Surprising as this may sound, malnutrition and obesity are co-existing in the same households, says a global study on Africa’s feeding habits.
The study titled, Nourished: How Africa can build a future free from hunger and malnutrition, says that it is not uncommon to find undernutrition and obesity existing within a country, community or even household.
In such a situation, one household can have a stunting child co-existing with overweight adults, particularly women, or a stunting child living alongside an overweight one.
This is because hunger in childhood trains the body to hoard fat, so the poorest are more prone to obesity as adults, technically ensuring three manifestations of malnutrition: Undernourishment, micronutrient deficiency and obesity.
According to the study, urban and to some extent rural children are increasingly exposed to high-fat, high-sugar, high-salt, energy-dense processed foods, which tend to cost less but have lower nutrient quality.
“Of particular concern is the rise in the number of children who are both stunted and overweight in Africa, as healthcare systems remain ill-equipped to manage malnutrition in all its forms,” states the study published by Malabo Montpellier Panel, a group of experts.
The prevalence of overweight children aged between seven and 11 years increased from four per cent in 1990 to seven per cent in 2011 and is expected to reach 11 per cent in 2025.
Childhood obesity and diseases such as Type 2 diabetes has been escalated by dietary patterns and lower levels of physical activity.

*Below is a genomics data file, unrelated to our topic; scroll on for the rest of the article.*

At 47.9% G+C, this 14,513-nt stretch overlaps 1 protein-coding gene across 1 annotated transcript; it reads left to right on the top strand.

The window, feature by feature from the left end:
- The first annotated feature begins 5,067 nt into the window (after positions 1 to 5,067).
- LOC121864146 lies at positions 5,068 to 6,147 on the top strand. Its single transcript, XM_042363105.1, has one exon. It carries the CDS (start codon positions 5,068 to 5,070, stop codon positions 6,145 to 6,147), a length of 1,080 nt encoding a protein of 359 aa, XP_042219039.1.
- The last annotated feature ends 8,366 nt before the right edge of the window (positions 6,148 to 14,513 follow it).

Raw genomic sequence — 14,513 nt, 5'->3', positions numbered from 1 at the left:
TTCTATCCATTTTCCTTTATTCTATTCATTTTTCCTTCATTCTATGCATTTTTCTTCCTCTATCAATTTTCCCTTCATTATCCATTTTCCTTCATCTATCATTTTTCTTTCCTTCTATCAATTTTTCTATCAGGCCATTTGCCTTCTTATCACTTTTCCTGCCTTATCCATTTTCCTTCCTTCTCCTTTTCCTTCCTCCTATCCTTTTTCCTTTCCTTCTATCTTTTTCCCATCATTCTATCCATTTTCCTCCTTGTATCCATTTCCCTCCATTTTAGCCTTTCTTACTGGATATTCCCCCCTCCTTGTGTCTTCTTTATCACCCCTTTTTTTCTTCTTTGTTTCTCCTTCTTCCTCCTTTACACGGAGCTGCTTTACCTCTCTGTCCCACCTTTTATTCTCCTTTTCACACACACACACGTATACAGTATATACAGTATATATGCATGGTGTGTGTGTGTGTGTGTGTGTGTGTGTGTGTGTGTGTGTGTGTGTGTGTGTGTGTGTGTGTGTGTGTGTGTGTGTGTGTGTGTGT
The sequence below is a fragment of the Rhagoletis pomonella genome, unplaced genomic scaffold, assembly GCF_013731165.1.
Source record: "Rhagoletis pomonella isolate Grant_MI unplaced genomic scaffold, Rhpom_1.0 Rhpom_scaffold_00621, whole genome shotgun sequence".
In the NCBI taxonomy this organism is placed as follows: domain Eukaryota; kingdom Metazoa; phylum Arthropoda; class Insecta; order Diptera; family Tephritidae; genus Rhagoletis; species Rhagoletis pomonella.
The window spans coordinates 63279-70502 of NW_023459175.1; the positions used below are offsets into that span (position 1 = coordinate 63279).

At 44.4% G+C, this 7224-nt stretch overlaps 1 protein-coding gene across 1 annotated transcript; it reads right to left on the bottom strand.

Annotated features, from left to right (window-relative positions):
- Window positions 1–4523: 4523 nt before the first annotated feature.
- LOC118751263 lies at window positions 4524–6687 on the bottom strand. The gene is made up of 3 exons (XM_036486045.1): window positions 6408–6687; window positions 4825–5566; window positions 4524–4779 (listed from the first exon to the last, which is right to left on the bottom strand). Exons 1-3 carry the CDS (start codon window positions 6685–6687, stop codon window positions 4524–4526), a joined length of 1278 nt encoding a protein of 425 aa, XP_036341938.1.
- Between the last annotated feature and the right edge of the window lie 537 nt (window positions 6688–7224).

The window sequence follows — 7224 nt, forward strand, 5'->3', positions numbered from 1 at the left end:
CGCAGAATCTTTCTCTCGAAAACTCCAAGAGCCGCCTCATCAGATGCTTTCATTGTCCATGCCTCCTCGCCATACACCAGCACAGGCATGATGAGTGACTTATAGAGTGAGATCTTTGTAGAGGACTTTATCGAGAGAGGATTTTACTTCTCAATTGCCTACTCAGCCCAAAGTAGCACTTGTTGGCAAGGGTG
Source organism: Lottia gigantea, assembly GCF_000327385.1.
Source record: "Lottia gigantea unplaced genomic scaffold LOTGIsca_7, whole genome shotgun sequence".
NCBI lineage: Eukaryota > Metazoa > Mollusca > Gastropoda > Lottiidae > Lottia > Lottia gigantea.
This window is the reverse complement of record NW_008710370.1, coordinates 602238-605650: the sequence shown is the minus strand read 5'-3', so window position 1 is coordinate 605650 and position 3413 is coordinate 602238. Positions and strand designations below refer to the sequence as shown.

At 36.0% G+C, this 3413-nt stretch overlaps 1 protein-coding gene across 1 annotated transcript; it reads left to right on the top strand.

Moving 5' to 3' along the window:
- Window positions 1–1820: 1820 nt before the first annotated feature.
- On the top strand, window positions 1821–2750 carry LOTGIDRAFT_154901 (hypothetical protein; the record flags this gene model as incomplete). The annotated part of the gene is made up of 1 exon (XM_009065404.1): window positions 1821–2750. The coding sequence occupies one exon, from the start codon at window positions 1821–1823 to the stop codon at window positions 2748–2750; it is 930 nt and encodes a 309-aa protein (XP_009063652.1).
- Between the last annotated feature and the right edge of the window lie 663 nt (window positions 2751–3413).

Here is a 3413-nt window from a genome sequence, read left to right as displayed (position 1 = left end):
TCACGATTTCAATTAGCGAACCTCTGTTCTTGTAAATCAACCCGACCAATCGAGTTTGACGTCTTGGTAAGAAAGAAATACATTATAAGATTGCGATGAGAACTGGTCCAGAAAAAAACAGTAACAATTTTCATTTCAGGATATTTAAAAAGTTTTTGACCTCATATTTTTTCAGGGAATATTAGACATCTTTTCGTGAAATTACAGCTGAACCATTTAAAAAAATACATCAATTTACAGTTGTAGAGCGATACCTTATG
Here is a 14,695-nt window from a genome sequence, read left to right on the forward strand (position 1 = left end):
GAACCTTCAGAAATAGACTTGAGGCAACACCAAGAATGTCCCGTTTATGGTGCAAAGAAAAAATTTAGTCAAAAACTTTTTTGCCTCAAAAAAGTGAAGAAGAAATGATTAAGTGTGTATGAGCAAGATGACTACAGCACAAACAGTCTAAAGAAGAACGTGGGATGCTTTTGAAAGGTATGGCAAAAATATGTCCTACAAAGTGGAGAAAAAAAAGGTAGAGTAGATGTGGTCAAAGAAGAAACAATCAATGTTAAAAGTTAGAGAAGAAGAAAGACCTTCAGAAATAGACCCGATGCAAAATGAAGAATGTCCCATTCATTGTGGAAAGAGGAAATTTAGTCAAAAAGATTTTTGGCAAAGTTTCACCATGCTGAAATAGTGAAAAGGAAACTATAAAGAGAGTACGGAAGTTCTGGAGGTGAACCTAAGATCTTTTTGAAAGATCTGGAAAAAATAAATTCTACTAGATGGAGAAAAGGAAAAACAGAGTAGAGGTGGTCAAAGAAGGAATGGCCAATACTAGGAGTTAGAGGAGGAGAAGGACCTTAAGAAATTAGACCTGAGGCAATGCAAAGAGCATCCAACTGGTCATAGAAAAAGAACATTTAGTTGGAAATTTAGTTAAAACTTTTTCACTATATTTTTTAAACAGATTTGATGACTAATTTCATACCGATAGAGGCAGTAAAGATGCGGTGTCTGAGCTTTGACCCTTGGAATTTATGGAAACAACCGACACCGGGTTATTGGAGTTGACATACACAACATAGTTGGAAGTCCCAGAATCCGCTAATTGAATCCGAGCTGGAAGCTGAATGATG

“Changes in eating habits such as the consumption of cheap and nutrient poor, highly processed foods, reduced physical workload due to increasingly deskbound economic activities, have increased levels of obesity faster, so that undernutrition has been reduced,” states the study.
“Several causes contribute to this malnutrition complex, and one is the rapid food system transition in some middle-income African countries.”
Africa now has the fastest growing middle class in the world. It has tripled over the past 30 years. In East and South Africa, 55 per cent of the middle class is rural.
Processed food, which one of the main causes of obesity, accounts for 70 to 80 per cent of middle-class food expenditure, with similar shares in rural and urban areas.
Malnutrition, associated with unhealthy diets and unhealthy lifestyles, now represents the number one risk factor in the global disease burden.
However, Rwanda is among seven African countries that successfully reduced malnutrition levels between 2000 and 2016.